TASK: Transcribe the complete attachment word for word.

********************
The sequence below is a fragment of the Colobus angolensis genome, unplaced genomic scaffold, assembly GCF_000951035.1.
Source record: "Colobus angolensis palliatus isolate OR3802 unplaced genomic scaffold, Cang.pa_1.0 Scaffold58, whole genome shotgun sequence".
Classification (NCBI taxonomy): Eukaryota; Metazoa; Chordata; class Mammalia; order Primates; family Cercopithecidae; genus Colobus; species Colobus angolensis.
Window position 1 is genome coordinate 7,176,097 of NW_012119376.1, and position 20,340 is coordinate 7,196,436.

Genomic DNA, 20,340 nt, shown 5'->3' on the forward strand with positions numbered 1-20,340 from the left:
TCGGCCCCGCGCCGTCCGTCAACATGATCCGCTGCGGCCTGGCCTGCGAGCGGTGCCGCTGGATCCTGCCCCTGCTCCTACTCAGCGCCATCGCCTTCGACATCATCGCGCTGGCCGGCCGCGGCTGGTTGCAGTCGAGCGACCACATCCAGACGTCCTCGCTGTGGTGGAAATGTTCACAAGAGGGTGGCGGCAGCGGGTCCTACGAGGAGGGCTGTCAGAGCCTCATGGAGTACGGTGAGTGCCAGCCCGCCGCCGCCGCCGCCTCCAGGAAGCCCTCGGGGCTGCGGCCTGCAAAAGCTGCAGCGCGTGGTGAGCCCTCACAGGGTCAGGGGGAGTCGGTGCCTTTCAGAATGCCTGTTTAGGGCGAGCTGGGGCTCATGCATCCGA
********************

The sequence below is a fragment of the Colobus angolensis genome, unplaced genomic scaffold, assembly GCF_000951035.1.
Source record: "Colobus angolensis palliatus isolate OR3802 unplaced genomic scaffold, Cang.pa_1.0 Scaffold58, whole genome shotgun sequence".
Classification (NCBI taxonomy): Eukaryota; Metazoa; Chordata; class Mammalia; order Primates; family Cercopithecidae; genus Colobus; species Colobus angolensis.
Window position 1 is genome coordinate 7,176,097 of NW_012119376.1, and position 20,340 is coordinate 7,196,436.

Genomic DNA, 20,340 nt, shown 5'->3' on the forward strand with positions numbered 1-20,340 from the left:
TCGGCCCCGCGCCGTCCGTCAACATGATCCGCTGCGGCCTGGCCTGCGAGCGGTGCCGCTGGATCCTGCCCCTGCTCCTACTCAGCGCCATCGCCTTCGACATCATCGCGCTGGCCGGCCGCGGCTGGTTGCAGTCGAGCGACCACATCCAGACGTCCTCGCTGTGGTGGAAATGTTCACAAGAGGGTGGCGGCAGCGGGTCCTACGAGGAGGGCTGTCAGAGCCTCATGGAGTACGGTGAGTGCCAGCCCGCCGCCGCCGCCGCCTCCAGGAAGCCCTCGGGGCTGCGGCCTGCAAAAGCTGCAGCGCGTGGTGAGCCCTCACAGGGTCAGGGGGAGTCGGTGCCTTTCAGAATGCCTGTTTAGGGCGAGCTGGGGCTCATGCATCCGA